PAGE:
By Lt. Cmdr. Brian “Dumpy” Hall
X-47B Government Flight Test Director
Recently, I was asked to share my thoughts on the upcoming X-47B detachment aboard USS Theodore Roosevelt (CVN 71) as we prepare to demonstrate limited integration of an unmanned system into the carrier air wing. So here I sit at my dining room table, with a cold beverage in hand, considering what impact this has on the future of naval aviation.
I grew up around aviation. While some kids went fishing with their dad, I went flying with mine. It is not lost on me – as a guy with the throttle in his left hand and the stick in his right – that in the future there might be fewer of us hurtling off the front end of a U.S. warship. I do lament the future loss of those moments that makes the job worth doing for free, like the most beautiful sunsets you can imagine created just for you; but my nostalgia is not an acceptable reason to hold back progress.
As a single seat F/A-18 pilot I can attest there are missions in which we use the Hornet because it is the only aircraft available to accomplish the task, regardless of whether it was optimized to do so. An unmanned system is better suited for some missions, like persistent ISR&T, certain deep strike missions and CVN-organic tanker evolutions. When an F/A-18 is used to accomplish these tasks we consume service life of a very costly weapons system in execution of a mission outside the core set. As a tax payer I bemoan wasting service life on a $60 million F/A-18 for tasks which could be accomplished at lower cost by an optimized platform with a cheaper lifecycle cost.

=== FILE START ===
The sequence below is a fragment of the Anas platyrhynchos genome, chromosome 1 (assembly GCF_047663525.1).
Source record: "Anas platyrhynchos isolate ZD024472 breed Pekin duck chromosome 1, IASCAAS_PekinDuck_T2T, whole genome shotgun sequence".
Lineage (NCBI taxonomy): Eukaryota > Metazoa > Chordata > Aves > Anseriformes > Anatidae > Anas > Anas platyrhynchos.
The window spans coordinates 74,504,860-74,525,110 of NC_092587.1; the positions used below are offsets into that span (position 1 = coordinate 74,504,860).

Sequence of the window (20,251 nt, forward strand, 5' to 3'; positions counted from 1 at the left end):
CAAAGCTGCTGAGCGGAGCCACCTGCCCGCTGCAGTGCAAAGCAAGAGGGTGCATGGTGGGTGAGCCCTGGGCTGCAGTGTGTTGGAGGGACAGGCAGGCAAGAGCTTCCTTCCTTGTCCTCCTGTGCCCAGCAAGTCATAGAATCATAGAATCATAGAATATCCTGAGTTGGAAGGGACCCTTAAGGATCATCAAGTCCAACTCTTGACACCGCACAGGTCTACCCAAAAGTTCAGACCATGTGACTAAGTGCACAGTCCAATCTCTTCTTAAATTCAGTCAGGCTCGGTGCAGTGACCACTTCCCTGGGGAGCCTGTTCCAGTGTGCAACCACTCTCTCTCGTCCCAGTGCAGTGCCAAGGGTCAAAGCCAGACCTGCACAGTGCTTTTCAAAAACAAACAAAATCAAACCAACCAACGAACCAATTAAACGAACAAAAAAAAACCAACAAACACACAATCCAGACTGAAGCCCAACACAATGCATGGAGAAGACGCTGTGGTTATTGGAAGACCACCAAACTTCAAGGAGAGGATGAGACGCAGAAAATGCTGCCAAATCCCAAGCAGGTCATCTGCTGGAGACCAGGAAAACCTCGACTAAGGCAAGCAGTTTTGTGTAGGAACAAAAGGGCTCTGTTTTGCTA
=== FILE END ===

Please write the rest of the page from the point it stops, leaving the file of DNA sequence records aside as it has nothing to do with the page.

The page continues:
As part of the “Salty Dogs” from Air Test and Evaluation Squadron 23 (VX-23), I am privileged to serve as X-47B’s government flight test director. This has given me the chance to provide a pilot’s perspective on developing the concept of operations for this upcoming event that will shape the future of naval aviation.
In a few days I will fly our squadron’s F/A-18 Hornet 90 seconds behind the X-47B in the carrier recovery pattern. From the cockpit, I’ll watch the X-47B make its way back to the ship, with full confidence that it will land with accuracy and precision as good as what I will execute behind it when my turn comes. It will provide me great satisfaction to see the X-47B raise its hook, fold its wings and be taxied out of the landing area providing me a clear deck to recover my F/A-18.
The X-47B Integrated Test Team has been burning the midnight oil for months planning and practicing to accomplish this task. They are a group of the finest Americans with whom I have had the opportunity to serve. I raise my glass to them, the future of naval aviation, and the fact that unmanned systems will be part of ever more effective combat capability. Fly Navy!